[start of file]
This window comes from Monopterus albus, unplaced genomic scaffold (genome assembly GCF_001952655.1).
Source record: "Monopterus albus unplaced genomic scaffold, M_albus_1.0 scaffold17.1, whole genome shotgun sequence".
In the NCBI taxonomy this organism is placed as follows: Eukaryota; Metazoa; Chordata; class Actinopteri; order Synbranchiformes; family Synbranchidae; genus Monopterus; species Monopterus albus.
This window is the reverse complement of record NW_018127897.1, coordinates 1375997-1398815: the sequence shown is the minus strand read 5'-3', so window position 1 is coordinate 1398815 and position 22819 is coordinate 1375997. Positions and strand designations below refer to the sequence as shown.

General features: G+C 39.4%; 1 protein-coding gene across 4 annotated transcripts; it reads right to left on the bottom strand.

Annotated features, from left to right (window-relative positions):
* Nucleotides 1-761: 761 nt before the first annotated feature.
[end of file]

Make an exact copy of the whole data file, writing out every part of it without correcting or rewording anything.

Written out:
This window comes from Monopterus albus, unplaced genomic scaffold (genome assembly GCF_001952655.1).
Source record: "Monopterus albus unplaced genomic scaffold, M_albus_1.0 scaffold17.1, whole genome shotgun sequence".
In the NCBI taxonomy this organism is placed as follows: Eukaryota; Metazoa; Chordata; class Actinopteri; order Synbranchiformes; family Synbranchidae; genus Monopterus; species Monopterus albus.
This window is the reverse complement of record NW_018127897.1, coordinates 1375997-1398815: the sequence shown is the minus strand read 5'-3', so window position 1 is coordinate 1398815 and position 22819 is coordinate 1375997. Positions and strand designations below refer to the sequence as shown.

General features: G+C 39.4%; 1 protein-coding gene across 4 annotated transcripts; it reads right to left on the bottom strand.

Annotated features, from left to right (window-relative positions):
* Nucleotides 1-761: 761 nt before the first annotated feature.